No. 73 Grenade
|Place of origin||United Kingdom|
|Used by||United Kingdom|
|Wars||Second World War|
|Weight||4.5 pounds (2.0 kg)|
|Length||11 inches (280 mm)|
|Diameter||3.5 inches (89 mm)|
|Filling||Polar ammonal gelatine dynamite or nitrogelatine|
|Filling weight||3.5 pounds (1.6 kg)|
With the end of the Battle of France and the evacuation of the British Expeditionary Force from the port of Dunkirk between 26 May and 4 June 1940, a German invasion of Great Britain seemed likely. The British Army was not well-equipped to defend the country in such an event; in the weeks after the Dunkirk evacuation it could only field twenty-seven divisions. The Army was particularly short of anti-tank guns, 840 of which had been left behind in France leaving only 167 available in Britain; ammunition was so scarce for the remaining guns that regulations forbade any being used for training purposes.
As a result of these shortcomings, new anti-tank weapons had to be developed to equip the British Army and the Home Guard with the means to repel German armoured vehicles. Many of these were anti-tank hand grenades, large numbers of which could be built in a very short space of time and for a low cost. They included the Grenade, Hand, Anti-tank No. 74, also known as the 'Sticky bomb', which was coated with a strong adhesive and 'stuck' to a vehicle, and the No. 76 Special Incendiary Grenade, essentially a simple white phosphorus incendiary contained in a smashable glass container, like a more sophisticated variation on the "Molotov cocktail" (which simply uses a flammable liquid such as gasoline and a burning rag as a "fuse"). Ian Hogg states that the "simplest of these grenades" was the No. 73 grenade, which was known under a variety of names, including the hand percussion grenade, the Thermos bomb and the Woolworth bomb.
The No. 73 grenade had a roughly cylindrical shape and plastic screw-on cap, similar to that of a Thermos flask, from which the 'Thermos bomb' nickname was derived. It was approximately 3.5 inches (89 mm) in diameter and 11 inches (280 mm) in length, and weighed 4.5 pounds (2.0 kg). Its explosive content consisted of 3.5 pounds (1.6 kg) of polar ammonal gelatine dynamite or nitrogelatine - both of which were easily flammable and could be detonated by the impact of small-arms fire. When thrown at a tank or other vehicle, a weighted tape held in the users hand unravelled and pulled free a safety pin, which was attached to a Type 247 "All-ways" fuze (the same type used in the Gammon bomb and No 69 grenade); this armed and then detonated the grenade. Its weight meant that it could only be thrown short distances, limiting its range to between 10 and 15 yards (9 and 14 m), and its detonation could injure the user if they did not find cover before it detonated. It was able to penetrate 2 inches (51 mm) of armour, and "damage severely any light tank." It was best used against the tracks of a tank, which it could easily blow off and force its crew to waste time by stopping and repairing it.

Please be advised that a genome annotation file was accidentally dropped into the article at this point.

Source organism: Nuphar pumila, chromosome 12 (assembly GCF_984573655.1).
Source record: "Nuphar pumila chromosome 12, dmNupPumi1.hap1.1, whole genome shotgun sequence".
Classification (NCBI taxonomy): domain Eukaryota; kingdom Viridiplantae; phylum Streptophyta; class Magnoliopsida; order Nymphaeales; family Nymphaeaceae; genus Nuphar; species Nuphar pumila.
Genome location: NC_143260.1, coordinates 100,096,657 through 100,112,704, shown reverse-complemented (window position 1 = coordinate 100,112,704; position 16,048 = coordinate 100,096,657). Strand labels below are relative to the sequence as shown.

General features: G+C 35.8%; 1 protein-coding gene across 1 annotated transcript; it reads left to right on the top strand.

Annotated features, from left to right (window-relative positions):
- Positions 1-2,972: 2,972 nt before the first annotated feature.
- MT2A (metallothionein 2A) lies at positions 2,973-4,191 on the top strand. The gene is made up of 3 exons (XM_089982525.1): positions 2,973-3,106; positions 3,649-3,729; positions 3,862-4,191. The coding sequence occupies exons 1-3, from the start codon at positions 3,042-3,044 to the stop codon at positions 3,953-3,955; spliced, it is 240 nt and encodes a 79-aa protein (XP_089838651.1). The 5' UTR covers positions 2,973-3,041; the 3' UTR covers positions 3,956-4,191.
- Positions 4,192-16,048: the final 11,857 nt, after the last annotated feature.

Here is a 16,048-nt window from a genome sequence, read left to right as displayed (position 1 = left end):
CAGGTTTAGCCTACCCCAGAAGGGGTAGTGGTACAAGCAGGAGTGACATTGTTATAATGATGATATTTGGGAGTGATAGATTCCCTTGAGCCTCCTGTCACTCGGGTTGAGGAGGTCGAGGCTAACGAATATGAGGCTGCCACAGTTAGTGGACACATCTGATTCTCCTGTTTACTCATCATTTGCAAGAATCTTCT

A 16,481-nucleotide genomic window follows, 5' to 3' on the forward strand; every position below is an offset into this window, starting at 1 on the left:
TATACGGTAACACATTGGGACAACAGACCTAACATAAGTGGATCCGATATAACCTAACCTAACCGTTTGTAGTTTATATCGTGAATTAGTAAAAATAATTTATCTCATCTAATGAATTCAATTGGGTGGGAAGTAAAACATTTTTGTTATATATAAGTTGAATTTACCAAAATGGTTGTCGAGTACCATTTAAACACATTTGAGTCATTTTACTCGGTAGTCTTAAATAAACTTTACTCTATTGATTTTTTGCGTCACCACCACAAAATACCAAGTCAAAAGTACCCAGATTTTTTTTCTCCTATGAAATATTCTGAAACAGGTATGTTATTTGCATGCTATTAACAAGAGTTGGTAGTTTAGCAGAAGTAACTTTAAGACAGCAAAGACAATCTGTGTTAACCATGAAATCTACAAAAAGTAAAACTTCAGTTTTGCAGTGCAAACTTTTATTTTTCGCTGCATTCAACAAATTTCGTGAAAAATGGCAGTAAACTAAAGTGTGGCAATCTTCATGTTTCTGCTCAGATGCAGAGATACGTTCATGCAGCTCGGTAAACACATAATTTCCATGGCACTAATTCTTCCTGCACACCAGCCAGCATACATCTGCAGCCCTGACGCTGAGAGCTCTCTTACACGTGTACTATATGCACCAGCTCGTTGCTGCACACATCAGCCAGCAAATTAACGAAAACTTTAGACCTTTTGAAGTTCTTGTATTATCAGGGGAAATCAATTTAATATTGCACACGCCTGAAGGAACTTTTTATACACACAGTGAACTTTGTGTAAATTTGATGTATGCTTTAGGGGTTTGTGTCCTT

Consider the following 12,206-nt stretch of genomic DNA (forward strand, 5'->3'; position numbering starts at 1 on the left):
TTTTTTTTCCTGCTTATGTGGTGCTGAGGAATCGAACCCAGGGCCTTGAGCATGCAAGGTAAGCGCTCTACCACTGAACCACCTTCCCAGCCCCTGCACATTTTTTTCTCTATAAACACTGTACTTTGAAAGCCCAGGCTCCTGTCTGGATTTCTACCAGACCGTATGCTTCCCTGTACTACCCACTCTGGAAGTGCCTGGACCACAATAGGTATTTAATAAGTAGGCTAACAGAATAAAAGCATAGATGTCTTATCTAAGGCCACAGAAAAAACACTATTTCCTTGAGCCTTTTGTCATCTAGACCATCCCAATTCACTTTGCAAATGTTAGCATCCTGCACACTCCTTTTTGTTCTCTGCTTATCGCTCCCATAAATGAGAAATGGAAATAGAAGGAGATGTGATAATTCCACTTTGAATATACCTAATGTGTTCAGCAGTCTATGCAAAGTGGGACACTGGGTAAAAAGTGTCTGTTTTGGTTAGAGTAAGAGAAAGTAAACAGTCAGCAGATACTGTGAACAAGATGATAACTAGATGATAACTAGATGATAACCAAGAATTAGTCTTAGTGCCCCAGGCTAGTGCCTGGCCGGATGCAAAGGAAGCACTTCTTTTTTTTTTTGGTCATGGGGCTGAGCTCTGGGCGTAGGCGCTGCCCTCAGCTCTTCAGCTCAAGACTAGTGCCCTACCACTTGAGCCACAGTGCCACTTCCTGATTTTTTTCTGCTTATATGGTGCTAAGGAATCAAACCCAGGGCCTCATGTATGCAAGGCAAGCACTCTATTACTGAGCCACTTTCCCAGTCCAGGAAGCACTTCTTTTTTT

The No. 73 grenade was first issued in the last months of 1940, but it was rarely used as an anti-tank grenade; instead the fuze was usually removed and it was used as a demolition charge. It was withdrawn from service within a year, and reissued again in 1943 for the express purpose of being used for demolition work. On 27 May 1942, a modified version of the grenade was used in the assassination of SS-Obergruppenführer Reinhard Heydrich, when paratrooper Jan Kubiš threw it at Heydrich's car in Prague. The bomb used for this purpose had been shortened.
- British anti-invasion preparations of World War II
- Sticky bomb
- No. 76 Special Incendiary Grenade
- Blacker Bombard
- Smith Gun
- Northover Projector
- Molotov cocktail
- Military Training Manual No 42.
- Mackenzie, p. 92
- Mackenzie, p. 20
- Lampe, p. 3
- Hogg, pp. 237-239
- Hogg, pp. 239-240
- Hogg, p. 239
- Rottman, World War II Infantry Assault Tactics, p. 25
- Longmate, p. 77
- Rottman, World War II Infantry Assault Tactics, p. 62
- Bull, p. 30
- Rottman, World War II Infantry Anti-Tank Tactics, p. 62
- Bull, pp. 30-31
- Šolc, Jiří: Nikdo nás nezastaví. Prague 1992
- Bull, Stephen; Dennis, Peter; Delf, Brian; Chappell, Mike; Windrow, Martin (2004). World War II Infantry Tactics. Osprey Publishing. ISBN 1-84176-663-1.
- Hogg, Ian (1995). Tank Killers: Anti-Tank Warfare by Men and Machines. Pan Macmillan. ISBN 0-330-35316-0.
- Lampe, David (1968). The Last Ditch: Britain's Secret Resistance and the Nazi Invasion Plan. Greenhill Books. ISBN 978-1-85367-730-4.
- Longmate, Norman (1974). The Real Dad's Army: The Story of the Home Guard. Hutchinson Library Services.
- Lowry, Bernard; Taylor, Chris; Boulanger, Vincent (2004). British Home Defences 1940-45. Osprey Publishing. ISBN 1-84176-767-0.
- Mackenzie, S.P. (1995). The Home Guard: A Military and Political History. Oxford University Press. ISBN 0-19-820577-5.
- Rottman, Gordon L.; Noon, Steve; Windrow, Martin (2005). World War II Infantry Anti-Tank Tactics. Osprey Publishing. ISBN 1-84176-842-1.
- Rottman, Gordon L.; Dennis, Peter (2008). World War II Infantry Assault Tactics. Osprey Publishing. ISBN 978-1-84603-191-5.
- The Hand Percussion Grenade (Anti-tank No. 73, Mark I). Tank Hunting and Destruction, Military Training Manual No 42, Appendix D. War Office. February 1941.
- School for Home Guard - news item featuring thermos bomb. (Newsreel). British Pathé. 7 August 1941. Retrieved 8 March 2010.
- Home Guard website article